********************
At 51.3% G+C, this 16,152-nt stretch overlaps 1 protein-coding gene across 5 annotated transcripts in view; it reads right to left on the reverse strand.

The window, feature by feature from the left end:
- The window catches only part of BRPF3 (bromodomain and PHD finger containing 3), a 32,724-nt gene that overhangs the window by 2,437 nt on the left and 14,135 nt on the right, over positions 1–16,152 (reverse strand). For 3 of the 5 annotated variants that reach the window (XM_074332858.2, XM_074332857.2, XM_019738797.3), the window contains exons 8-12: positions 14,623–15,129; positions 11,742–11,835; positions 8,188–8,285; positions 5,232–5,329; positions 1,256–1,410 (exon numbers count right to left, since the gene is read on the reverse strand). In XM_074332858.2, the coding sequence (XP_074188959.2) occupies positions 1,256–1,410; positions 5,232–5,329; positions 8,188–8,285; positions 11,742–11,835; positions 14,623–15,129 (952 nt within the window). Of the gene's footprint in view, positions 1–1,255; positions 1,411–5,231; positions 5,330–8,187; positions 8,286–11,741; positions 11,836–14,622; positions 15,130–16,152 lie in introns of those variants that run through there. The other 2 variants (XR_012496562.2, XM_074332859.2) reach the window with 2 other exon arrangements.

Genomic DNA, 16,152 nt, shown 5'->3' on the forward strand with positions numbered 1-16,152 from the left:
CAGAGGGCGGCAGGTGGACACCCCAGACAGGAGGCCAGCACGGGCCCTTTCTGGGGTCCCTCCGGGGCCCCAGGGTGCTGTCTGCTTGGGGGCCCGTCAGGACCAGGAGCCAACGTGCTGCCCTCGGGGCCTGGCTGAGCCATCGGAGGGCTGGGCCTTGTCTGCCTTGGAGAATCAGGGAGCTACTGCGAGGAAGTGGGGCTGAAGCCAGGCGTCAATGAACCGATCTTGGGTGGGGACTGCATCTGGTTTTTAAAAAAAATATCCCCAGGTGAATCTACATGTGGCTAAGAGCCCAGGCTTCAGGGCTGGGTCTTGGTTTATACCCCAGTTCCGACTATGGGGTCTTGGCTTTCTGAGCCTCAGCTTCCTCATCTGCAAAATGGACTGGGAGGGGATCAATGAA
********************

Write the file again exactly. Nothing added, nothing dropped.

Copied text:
At 51.3% G+C, this 16,152-nt stretch overlaps 1 protein-coding gene across 5 annotated transcripts in view; it reads right to left on the reverse strand.

The window, feature by feature from the left end:
- The window catches only part of BRPF3 (bromodomain and PHD finger containing 3), a 32,724-nt gene that overhangs the window by 2,437 nt on the left and 14,135 nt on the right, over positions 1–16,152 (reverse strand). For 3 of the 5 annotated variants that reach the window (XM_074332858.2, XM_074332857.2, XM_019738797.3), the window contains exons 8-12: positions 14,623–15,129; positions 11,742–11,835; positions 8,188–8,285; positions 5,232–5,329; positions 1,256–1,410 (exon numbers count right to left, since the gene is read on the reverse strand). In XM_074332858.2, the coding sequence (XP_074188959.2) occupies positions 1,256–1,410; positions 5,232–5,329; positions 8,188–8,285; positions 11,742–11,835; positions 14,623–15,129 (952 nt within the window). Of the gene's footprint in view, positions 1–1,255; positions 1,411–5,231; positions 5,330–8,187; positions 8,286–11,741; positions 11,836–14,622; positions 15,130–16,152 lie in introns of those variants that run through there. The other 2 variants (XR_012496562.2, XM_074332859.2) reach the window with 2 other exon arrangements.

Genomic DNA, 16,152 nt, shown 5'->3' on the forward strand with positions numbered 1-16,152 from the left:
CAGAGGGCGGCAGGTGGACACCCCAGACAGGAGGCCAGCACGGGCCCTTTCTGGGGTCCCTCCGGGGCCCCAGGGTGCTGTCTGCTTGGGGGCCCGTCAGGACCAGGAGCCAACGTGCTGCCCTCGGGGCCTGGCTGAGCCATCGGAGGGCTGGGCCTTGTCTGCCTTGGAGAATCAGGGAGCTACTGCGAGGAAGTGGGGCTGAAGCCAGGCGTCAATGAACCGATCTTGGGTGGGGACTGCATCTGGTTTTTAAAAAAAATATCCCCAGGTGAATCTACATGTGGCTAAGAGCCCAGGCTTCAGGGCTGGGTCTTGGTTTATACCCCAGTTCCGACTATGGGGTCTTGGCTTTCTGAGCCTCAGCTTCCTCATCTGCAAAATGGACTGGGAGGGGATCAATGAA